Macedonia was spared the inter-ethnic violence that raged elsewhere in the Balkans following the break-up of Yugoslavia in the early 1990s but it came close to civil war a decade after independence.
Rebels staged an uprising in early 2001, demanding greater rights for the ethnic Albanian minority. The conflict created a wave of refugees and the rebels made territorial gains.
After months of skirmishes, EU and Nato support enabled the president, Boris Trajkovski, to strike a peace deal. Under the Ohrid agreement, Albanian fighters laid down their arms in return for greater ethnic-Albanian recognition within a unitary state.
Acknowledgement of ethnic-Albanian rights was formalised in amendments to the constitution approved by parliament in late 2001. Albanians account for about a quarter of the population.
In August 2004, parliament approved legislation redrawing local boundaries and giving ethnic Albanians greater local autonomy in areas where they predominate.
Recognition of the republic’s progress from the brink of civil war came in December 2005 when the EU leaders agreed that it should become a candidate for membership. The EU has urged Macedonia to crack down on corruption ahead of accession talks.
An important milestone on the country’s path to EU membership was reached towards the end of 2009, when Macedonian citizens were granted the right to visa-free travel within the Schengen zone.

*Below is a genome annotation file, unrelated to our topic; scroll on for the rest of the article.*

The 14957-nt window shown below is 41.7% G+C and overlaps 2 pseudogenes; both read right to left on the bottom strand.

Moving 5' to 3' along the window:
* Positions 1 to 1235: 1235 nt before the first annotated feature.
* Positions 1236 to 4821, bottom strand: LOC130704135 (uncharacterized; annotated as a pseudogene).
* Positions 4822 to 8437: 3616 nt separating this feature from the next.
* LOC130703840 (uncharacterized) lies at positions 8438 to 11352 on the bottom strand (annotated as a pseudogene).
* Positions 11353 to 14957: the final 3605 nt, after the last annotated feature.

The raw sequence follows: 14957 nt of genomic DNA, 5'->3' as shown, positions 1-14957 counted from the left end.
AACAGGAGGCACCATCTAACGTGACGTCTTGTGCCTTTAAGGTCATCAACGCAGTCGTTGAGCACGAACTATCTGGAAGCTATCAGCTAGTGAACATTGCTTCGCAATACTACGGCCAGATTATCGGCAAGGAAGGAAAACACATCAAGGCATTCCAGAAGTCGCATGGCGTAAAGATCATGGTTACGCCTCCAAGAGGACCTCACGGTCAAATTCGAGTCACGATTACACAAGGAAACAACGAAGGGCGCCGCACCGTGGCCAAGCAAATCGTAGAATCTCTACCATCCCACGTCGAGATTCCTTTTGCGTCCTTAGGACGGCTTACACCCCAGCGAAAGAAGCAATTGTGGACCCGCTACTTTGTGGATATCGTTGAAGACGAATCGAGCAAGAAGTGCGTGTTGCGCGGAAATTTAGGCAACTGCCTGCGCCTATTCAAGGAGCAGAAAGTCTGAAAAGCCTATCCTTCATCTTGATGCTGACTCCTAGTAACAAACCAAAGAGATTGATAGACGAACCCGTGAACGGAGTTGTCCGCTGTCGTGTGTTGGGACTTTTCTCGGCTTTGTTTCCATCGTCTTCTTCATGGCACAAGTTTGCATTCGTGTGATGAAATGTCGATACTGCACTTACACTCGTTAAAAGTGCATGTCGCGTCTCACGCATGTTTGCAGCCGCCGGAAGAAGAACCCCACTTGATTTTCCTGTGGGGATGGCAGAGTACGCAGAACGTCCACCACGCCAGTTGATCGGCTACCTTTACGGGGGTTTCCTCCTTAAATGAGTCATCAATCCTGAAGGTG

The country’s name remains a contentious issue. It is still referred to as the Former Yugoslav Republic of Macedonia (FYROM) at the United Nations.
International recognition of the country’s split from Yugoslavia in 1991 was held up over Greek fears that its name implied territorial ambitions toward the northern Greek region of Macedonia. Greece lifted a two-year trade blockade only after the two countries signed an accord in 1995.
In 2008, Nato leaders agreed to invite Albania and Croatia to join the alliance. But Greece blocked Macedonia’s invitation because of the dispute over the country’s name.
In December 2008, Macedonia decided to take the issue of its name to the International Court of Justice in the Hague.
Three years later, the ICJ ruled that Greece had been wrong to block Macedonia’s Nato bid because of the row of the country’s name. The decision was a significant diplomatic victory for Macedonia, although it did not address the dispute over the name.
And although Macedonia was confirmed as an EU candidate country in December 2005, the name issue continues to hamper its progress towards full EU membership.